In today's politics, we hear a lot of talk about "toughness," which appears to mean the ability to stand at a podium to deliver pre-written bluster to a hand-picked audience. In 1920, Socialist candidate for President Eugene V. Debs didn't have that option, since at the time he was imprisoned in an Atlanta penitentiary for criticizing America's role in the First World War and the government's war on dissent that accompanied it. Debs' campaign to go "from the jailhouse to the White House" garnered over a million votes from Americans fed up with the government's suppression of free speech. Many of these Americans, among whom numbered scores of prominent intellectuals, didn't necessarily agree with Debs' socialist views, but nonetheless were shocked that the government would so cavalierly imprison someone for simply speaking his mind. Out of the campaign to free Debs was born a movement that would eventually give rise to the American Civil Liberties Union, changing forever the way Americans view dissent during wartime.
University of Tennessee historian Ernest Freeberg's new book on Debs (Democracy's Prisoner: Eugene V. Debs, the Great War, and the Right to Dissent, out now from HUP) examines the controversy surrounding Debs' trial and imprisonment and shows how the consequences of this near-forgotten episode reach deep into our own times. Writing in the Los Angeles Times last Saturday, Peter Richardson had the following to say about Democracy's Prisoner:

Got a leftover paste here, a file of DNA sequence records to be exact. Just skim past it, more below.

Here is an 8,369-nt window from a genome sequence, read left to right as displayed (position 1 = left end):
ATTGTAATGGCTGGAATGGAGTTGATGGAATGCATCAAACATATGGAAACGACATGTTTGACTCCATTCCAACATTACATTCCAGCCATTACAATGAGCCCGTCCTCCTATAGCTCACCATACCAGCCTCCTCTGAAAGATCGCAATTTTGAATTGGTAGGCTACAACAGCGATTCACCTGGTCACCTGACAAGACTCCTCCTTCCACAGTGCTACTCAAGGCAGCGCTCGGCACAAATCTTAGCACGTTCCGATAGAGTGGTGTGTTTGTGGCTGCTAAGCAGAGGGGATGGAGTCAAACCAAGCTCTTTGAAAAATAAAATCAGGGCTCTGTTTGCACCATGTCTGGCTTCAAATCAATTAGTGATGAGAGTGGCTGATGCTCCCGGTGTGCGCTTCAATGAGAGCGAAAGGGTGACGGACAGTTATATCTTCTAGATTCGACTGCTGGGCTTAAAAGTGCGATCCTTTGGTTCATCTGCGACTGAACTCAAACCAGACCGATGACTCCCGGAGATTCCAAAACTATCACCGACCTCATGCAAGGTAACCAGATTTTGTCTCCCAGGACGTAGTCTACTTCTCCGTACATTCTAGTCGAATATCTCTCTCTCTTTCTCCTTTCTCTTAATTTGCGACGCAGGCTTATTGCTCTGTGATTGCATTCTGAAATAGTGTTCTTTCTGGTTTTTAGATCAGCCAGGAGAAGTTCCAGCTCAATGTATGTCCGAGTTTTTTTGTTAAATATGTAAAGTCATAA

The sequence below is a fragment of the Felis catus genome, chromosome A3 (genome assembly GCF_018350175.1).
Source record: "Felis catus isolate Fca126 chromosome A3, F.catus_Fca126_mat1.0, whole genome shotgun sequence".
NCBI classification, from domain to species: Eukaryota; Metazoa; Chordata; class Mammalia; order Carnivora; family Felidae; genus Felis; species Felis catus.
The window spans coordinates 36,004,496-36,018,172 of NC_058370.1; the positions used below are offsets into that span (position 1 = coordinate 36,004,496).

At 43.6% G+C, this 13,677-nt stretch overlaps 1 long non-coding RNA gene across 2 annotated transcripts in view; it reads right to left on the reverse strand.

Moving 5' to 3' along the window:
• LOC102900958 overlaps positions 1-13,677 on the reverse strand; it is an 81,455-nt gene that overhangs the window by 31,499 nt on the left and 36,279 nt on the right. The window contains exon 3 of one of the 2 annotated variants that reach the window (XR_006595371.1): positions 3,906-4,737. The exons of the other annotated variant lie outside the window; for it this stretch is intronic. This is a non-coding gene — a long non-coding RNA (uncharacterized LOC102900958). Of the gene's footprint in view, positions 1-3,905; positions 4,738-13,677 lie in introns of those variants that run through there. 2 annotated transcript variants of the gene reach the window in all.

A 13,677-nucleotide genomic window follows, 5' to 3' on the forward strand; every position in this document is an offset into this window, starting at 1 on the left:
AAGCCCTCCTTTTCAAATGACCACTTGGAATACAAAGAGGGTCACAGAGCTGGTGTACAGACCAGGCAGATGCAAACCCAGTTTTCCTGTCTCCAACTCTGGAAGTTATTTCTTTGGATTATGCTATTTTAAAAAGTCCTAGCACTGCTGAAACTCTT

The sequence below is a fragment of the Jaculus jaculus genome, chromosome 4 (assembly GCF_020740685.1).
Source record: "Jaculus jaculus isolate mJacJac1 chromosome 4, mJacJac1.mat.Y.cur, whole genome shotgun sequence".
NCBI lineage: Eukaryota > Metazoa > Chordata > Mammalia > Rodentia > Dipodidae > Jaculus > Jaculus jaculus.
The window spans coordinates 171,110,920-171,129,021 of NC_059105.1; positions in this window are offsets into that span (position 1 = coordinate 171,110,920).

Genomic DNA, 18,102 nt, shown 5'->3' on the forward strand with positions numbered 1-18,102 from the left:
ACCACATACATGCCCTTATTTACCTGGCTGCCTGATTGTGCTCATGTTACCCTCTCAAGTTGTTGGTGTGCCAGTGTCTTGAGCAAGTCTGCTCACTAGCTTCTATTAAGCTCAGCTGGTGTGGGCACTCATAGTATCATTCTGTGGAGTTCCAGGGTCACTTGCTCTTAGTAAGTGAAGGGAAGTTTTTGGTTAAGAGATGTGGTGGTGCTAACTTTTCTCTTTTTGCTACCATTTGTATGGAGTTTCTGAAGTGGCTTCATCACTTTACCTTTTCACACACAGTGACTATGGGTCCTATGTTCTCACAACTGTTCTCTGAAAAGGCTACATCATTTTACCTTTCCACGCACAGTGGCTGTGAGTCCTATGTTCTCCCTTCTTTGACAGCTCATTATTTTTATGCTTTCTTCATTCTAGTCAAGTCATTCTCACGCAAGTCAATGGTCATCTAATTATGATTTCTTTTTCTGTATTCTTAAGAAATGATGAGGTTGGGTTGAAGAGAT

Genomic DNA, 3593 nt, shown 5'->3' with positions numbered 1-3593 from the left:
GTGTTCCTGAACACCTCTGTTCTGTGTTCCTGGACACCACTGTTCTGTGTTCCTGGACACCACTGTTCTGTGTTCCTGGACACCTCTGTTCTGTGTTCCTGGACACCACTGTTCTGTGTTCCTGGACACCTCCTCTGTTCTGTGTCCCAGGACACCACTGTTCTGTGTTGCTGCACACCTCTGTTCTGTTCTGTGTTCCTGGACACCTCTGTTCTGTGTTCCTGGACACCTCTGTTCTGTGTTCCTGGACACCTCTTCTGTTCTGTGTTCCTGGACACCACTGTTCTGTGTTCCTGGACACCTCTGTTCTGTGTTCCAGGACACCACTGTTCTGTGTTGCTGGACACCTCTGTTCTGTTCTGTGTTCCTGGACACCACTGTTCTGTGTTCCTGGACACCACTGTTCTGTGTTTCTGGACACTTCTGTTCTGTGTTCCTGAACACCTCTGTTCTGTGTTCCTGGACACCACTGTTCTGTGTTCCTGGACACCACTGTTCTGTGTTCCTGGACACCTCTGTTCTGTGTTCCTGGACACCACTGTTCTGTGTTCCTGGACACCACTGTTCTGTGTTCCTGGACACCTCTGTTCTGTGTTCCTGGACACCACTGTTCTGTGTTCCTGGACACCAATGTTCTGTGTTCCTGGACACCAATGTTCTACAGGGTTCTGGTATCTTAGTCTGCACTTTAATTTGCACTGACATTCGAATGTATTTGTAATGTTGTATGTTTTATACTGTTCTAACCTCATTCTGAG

If history is what the present wants to know about the past, "Democracy's Prisoner" is teeming with lessons. But above all, it's the story of one extraordinary man's showdown with the establishment -- and how that confrontation turned into a complex political struggle whose outcome was up for grabs. Carefully researched and expertly told, Debs' story also brings a fascinating era into sharp, vivid focus.
|| Read an excerpt from Democracy's Prisoner: Eugene V. Debs, the Great War, and the Right to Dissent, out now from HUP.